Long before becoming a parent, I’d written exhaustively about my contempt for games that waste time. There’s nothing impressive about a game requiring dozens of hours to complete if you spend most of it doing things that aren’t worthwhile. I understand why people view time as value, but not me. I used to spend summer vacations grinding Final Fantasy characters to level 99, but these days, the idea puts me to sleep.
I’ve put nearly 50 hours into Monster Hunter: World the last few weeks. More than half has been spent wandering old areas, hunting beasts I’ve taken down a dozen times. I know how to dodge every attack, and there’s no fear of dying. I’m here for the loot drops, buddy! The only way to build a more powerful fire hammer is by getting this Anjanath to drop a few more fangs. Nothing? Time to head back in and do it over again.
That’s called grinding, Patrick.
And yet… I can’t get enough!
When I wake up, the moment chores are done, I’m booting up Monster Hunter. When I’ve stayed up too late for the third night in the row, it’s Monster Hunter. The hooks are deep. I’ve long since climbed over the initial hump of understanding what makes Monster Hunter tick, and transitioned to playing the game for the sheer fun of it. It’s not an intellectual exercise, it’s spending more time with a game I love.
The grind feels meaningful. For one, it’s a series I’m unfamiliar with, which means I’m constantly learning new things, or gaining a fuller understanding of how one system interacts with another. On a recent run, when fighting a Tobi Kadachi (a ground-bound wyvern with a penchant for electricity) for the fourth time in a row, I decided to figure out what the heck the second charge of my hammer did.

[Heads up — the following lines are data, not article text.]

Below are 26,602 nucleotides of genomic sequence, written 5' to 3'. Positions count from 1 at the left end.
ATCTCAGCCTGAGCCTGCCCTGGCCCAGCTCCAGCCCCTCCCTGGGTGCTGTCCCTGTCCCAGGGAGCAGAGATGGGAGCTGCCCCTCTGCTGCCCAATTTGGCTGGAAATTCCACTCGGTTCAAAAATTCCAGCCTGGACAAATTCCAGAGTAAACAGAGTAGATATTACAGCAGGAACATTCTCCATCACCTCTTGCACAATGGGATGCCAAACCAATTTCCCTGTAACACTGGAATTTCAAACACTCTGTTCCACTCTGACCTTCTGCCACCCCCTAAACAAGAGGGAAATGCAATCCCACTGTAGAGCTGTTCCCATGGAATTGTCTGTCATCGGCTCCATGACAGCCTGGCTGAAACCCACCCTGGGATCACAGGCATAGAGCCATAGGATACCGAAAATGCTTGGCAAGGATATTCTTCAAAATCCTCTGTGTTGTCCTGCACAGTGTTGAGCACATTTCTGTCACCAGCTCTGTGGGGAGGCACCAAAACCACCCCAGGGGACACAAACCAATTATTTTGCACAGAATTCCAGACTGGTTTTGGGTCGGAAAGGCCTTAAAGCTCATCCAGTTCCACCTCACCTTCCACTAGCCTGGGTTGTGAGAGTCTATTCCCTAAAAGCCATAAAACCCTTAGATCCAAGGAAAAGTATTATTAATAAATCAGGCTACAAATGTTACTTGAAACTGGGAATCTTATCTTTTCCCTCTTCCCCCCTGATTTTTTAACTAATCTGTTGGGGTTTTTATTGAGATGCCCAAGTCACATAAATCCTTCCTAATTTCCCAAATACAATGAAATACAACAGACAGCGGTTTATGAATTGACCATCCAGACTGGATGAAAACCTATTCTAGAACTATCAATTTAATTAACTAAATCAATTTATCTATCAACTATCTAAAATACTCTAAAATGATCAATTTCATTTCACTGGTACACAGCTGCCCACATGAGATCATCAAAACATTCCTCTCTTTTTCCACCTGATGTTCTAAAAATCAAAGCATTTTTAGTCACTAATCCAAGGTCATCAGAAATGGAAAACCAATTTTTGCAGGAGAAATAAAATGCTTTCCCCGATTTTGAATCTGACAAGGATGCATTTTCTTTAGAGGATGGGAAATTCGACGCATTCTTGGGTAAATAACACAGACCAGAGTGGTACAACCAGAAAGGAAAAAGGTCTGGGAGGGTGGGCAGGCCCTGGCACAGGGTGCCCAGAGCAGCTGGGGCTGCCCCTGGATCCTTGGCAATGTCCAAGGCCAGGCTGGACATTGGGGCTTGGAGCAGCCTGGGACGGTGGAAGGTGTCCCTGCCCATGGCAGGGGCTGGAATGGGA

In Monster Hunter, hammers have two basic attacks, and you can hold a button down to charge and unlock more powerful swings that, when chained, resulted in devastating combos. But for dozens of hours, I’d exclusively relied on the third charge, largely because it was convenient to simply wait for the charge to fill all the way. If you let it charge twice, however, your character does a quick dash forward and swings directly upward—very useful for swatting monsters in the face. (The heads of many creatures in Monster Hunter hover ever-so-slightly above ground.)
Suddenly, the way I approach combat had changed, more than 30 hours into the game.
Beyond the core combat loop remaining satisfying, the amount of time I need to get something out of the game is very manageable. Though I wish there was a Switch version to take around the house, it's fine. If all I’ve got is 30 minutes, that’s plenty of time to tackle a big, meaty fight, notch a few items towards a big upgrade, and call it a day. It’s a grind, yes, but one that advances the game’s meta in a way that’ll pay off when I have more time to spend and advance the story. The time wasn’t wasted.
Even when I have multiple hours, I’ve still found myself sometimes drawn to mindless runs. (“Time to get a sleep hammer!”) I subscribe to far more podcasts than I’m ever capable of listening to, and there are times when I wish I could just sit down and, uh, grind through a bunch of them, rather than watching the queue get ever longer. Monster Hunter has become my podcast game. While my phone buzzes with the latest political analysis, I’m rooting for the last Anajanah Fang+ I’ve been waiting for.
In fact, I’m still waiting, Monster Hunter.
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